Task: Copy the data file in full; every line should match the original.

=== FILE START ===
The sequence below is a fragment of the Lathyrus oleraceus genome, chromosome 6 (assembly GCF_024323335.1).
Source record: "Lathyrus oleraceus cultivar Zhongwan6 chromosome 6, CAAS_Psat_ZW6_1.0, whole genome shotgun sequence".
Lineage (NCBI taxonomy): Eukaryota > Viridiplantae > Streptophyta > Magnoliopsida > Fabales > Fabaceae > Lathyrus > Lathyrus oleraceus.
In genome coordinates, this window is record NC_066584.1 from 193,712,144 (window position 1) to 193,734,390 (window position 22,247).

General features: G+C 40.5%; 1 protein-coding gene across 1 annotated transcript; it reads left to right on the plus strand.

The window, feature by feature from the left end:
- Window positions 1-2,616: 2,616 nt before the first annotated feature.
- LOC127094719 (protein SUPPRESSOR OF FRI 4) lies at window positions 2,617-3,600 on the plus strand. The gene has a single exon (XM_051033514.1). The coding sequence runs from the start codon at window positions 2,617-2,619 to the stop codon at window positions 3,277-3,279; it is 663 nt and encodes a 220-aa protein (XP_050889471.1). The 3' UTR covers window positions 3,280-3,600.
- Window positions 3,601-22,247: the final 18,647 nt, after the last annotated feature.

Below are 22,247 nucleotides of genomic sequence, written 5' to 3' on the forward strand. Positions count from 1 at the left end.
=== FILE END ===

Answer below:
The sequence below is a fragment of the Lathyrus oleraceus genome, chromosome 6 (assembly GCF_024323335.1).
Source record: "Lathyrus oleraceus cultivar Zhongwan6 chromosome 6, CAAS_Psat_ZW6_1.0, whole genome shotgun sequence".
Lineage (NCBI taxonomy): Eukaryota > Viridiplantae > Streptophyta > Magnoliopsida > Fabales > Fabaceae > Lathyrus > Lathyrus oleraceus.
In genome coordinates, this window is record NC_066584.1 from 193,712,144 (window position 1) to 193,734,390 (window position 22,247).

General features: G+C 40.5%; 1 protein-coding gene across 1 annotated transcript; it reads left to right on the plus strand.

The window, feature by feature from the left end:
- Window positions 1-2,616: 2,616 nt before the first annotated feature.
- LOC127094719 (protein SUPPRESSOR OF FRI 4) lies at window positions 2,617-3,600 on the plus strand. The gene has a single exon (XM_051033514.1). The coding sequence runs from the start codon at window positions 2,617-2,619 to the stop codon at window positions 3,277-3,279; it is 663 nt and encodes a 220-aa protein (XP_050889471.1). The 3' UTR covers window positions 3,280-3,600.
- Window positions 3,601-22,247: the final 18,647 nt, after the last annotated feature.

Below are 22,247 nucleotides of genomic sequence, written 5' to 3' on the forward strand. Positions count from 1 at the left end.